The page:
House For Sale: West Freeport, Maine
“But before you go up,” said Jeremiah, taking our arm, “in order to understand how the chimneys were positioned, you must come down into the cellar. Then you need to see the attic.”
So down cellar we went. Our memory of the next several minutes consists of huge steel beams, massive cement work, gigantic timbers, and Jeremiah explaining why it was the way it was while we attempted to look interested — which we were — and mask our utter lack of understanding. Several minutes later we were in the attic, where, for instance, one block of supporting bricks was so dramatically cantilevered over to the “correct” position that a gigantic metal counterweight was required. All in the interest of having those chimneys “where they should be.” In other words, put two Maine engineers together on a project and it’s going to be done right.
We did eventually tour the second floor. Loved the master bedroom — huge with lots of windows, a three-quarter bath, a large walk-in closet, and a brick fireplace exactly like the one in the living room below. There was no doubt that Jeremiah L. was as proud of those two fireplaces he and his dad built as he was with the position of the chimneys.
“There’s no way either one will smoke for even a second,” he said, and went on to explain why. Something to do with angles, the precise depth and position of the flue … well, we became convinced both those fireplaces draw superbly.
While on the second floor, we also inspected Emeline’s bedroom, Jeremiah Moses’ bedroom, the large full bath (there’s a third bathroom downstairs), and what in 1748 would have been a cozy sewing room that is now the perfect place for the family computer. The back stairs curve around down to a fourth bedroom over the garage, truly large enough to be two bedrooms. And over that, on a third floor, is a large unfinished area that could be more bedrooms or maybe an office.
Upon our return to the first floor, as we started out the front entrance door to inspect the lawns, garden area, and sturdy metal dog pen (the property consists of a little over 2-1/2 acres), we noticed on a table next to the front stairs a framed photograph of a beautiful woman. It was then that we learned about the tragedy that ultimately led to Jeremiah’s decision to sell this beautiful house he and his dad built together. (He’s asking $448,000.) The photo was of Jeremiah’s first wife — Moses and Emeline’s mother — who passed away almost three years ago. Yes, she’d participated in the creation of the house — designing the kitchen, for instance, and contributing to many of the planning and decorating decisions.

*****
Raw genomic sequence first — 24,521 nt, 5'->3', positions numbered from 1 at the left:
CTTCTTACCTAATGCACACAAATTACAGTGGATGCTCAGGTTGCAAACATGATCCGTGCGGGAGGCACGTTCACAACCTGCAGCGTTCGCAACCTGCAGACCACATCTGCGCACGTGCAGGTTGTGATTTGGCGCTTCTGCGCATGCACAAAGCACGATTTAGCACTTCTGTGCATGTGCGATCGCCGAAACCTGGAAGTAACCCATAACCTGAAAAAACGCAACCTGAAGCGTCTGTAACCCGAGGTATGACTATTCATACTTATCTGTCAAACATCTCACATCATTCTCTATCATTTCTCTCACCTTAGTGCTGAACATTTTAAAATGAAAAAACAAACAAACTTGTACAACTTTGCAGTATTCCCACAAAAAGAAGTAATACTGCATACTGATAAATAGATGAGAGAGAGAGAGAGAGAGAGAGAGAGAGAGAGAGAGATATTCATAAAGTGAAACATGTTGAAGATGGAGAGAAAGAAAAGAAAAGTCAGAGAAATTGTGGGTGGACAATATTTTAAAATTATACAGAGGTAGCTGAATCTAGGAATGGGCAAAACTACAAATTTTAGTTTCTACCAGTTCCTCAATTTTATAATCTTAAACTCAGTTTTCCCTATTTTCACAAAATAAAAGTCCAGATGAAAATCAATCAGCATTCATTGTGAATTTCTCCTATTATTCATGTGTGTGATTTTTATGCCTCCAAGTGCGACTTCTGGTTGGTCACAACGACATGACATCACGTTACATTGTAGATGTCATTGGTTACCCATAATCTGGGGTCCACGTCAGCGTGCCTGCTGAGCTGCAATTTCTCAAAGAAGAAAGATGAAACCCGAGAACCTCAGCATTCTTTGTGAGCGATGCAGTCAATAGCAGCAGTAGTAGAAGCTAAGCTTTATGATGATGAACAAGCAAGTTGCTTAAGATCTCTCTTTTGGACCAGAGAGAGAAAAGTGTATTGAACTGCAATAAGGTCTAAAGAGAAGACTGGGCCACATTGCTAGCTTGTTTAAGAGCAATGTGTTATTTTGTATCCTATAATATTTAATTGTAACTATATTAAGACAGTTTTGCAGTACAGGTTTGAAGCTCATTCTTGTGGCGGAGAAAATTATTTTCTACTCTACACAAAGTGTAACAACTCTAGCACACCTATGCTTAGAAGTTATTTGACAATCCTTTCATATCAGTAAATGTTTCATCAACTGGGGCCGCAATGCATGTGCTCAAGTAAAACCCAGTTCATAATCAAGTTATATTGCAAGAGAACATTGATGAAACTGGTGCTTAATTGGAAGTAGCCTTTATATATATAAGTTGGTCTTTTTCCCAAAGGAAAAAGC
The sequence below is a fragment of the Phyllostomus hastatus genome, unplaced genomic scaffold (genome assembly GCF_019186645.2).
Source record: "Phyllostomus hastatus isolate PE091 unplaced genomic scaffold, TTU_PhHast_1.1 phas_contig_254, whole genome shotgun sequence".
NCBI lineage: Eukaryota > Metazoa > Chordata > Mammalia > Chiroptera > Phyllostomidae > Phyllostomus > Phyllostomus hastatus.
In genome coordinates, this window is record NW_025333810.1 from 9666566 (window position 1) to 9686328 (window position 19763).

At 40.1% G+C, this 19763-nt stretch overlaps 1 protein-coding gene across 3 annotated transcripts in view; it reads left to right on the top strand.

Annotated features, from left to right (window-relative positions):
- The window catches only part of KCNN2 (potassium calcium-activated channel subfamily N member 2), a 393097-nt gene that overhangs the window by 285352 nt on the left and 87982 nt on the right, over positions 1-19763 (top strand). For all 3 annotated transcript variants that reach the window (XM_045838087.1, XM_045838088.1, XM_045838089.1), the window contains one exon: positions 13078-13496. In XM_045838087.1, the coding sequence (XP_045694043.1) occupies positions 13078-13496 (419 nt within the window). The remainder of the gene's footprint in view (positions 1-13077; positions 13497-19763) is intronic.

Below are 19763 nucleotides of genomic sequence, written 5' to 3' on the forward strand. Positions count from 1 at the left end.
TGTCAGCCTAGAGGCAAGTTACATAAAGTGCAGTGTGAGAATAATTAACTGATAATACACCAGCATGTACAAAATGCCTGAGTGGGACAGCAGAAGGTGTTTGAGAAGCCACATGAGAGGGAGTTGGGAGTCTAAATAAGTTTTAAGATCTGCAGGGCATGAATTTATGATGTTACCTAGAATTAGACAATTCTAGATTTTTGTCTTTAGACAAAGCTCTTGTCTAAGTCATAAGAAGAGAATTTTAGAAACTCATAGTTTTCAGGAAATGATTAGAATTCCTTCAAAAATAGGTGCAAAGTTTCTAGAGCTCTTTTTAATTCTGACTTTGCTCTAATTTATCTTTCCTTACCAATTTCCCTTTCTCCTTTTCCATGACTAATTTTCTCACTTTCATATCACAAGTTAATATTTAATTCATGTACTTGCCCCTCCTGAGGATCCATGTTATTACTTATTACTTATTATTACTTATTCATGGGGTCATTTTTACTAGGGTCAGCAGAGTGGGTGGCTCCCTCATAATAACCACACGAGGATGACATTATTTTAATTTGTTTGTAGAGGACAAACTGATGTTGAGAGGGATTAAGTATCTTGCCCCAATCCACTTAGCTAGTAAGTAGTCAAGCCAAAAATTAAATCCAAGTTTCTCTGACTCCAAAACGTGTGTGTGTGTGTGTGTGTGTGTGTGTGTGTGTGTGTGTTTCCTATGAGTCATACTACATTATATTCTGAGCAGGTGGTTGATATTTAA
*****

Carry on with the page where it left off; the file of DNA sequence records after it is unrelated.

She has been, of course, greatly mourned. But the happy news is that quite recently, Jeremiah got married again — to a lovely lady from Iowa. In fact, that’s why she wasn’t with us that day. She was in Iowa, waiting for Jeremiah, Moses, and Emeline to join her there in a week or so and start a new life. Jeremiah’s dad will remain in East Poland, Maine, but, who knows, maybe he’ll come out to Iowa to help his son — and this time, his grandson, too — build a new Jeremiah Ferguson house. “Yes,” Jeremiah smiled, “that’s certainly a possibility.”
After we said our good-byes, we drove east a couple miles to downtown Freeport, visited L.L. Bean and a couple factory outlet stores, and then headed out on Pine Street to South Freeport and one of our favorite Maine harbors. We sat on one of the wooden benches outside the restaurant on the dock and looked across the almost-empty harbor to the channel leading out to the open ocean. And in the peace and quiet of those few moments, we found ourselves contemplating the unexpected turns and surprises, good and bad, that life presents each one of us from time to time.
Like, do you suppose they’ll be the only Jeremiahs in the state of Iowa?
For more details, contact Stephen C. Drake at Coldwell Banker, Yarmouth, ME. 207-846-1600, ext. 1714; newenglandmoves.com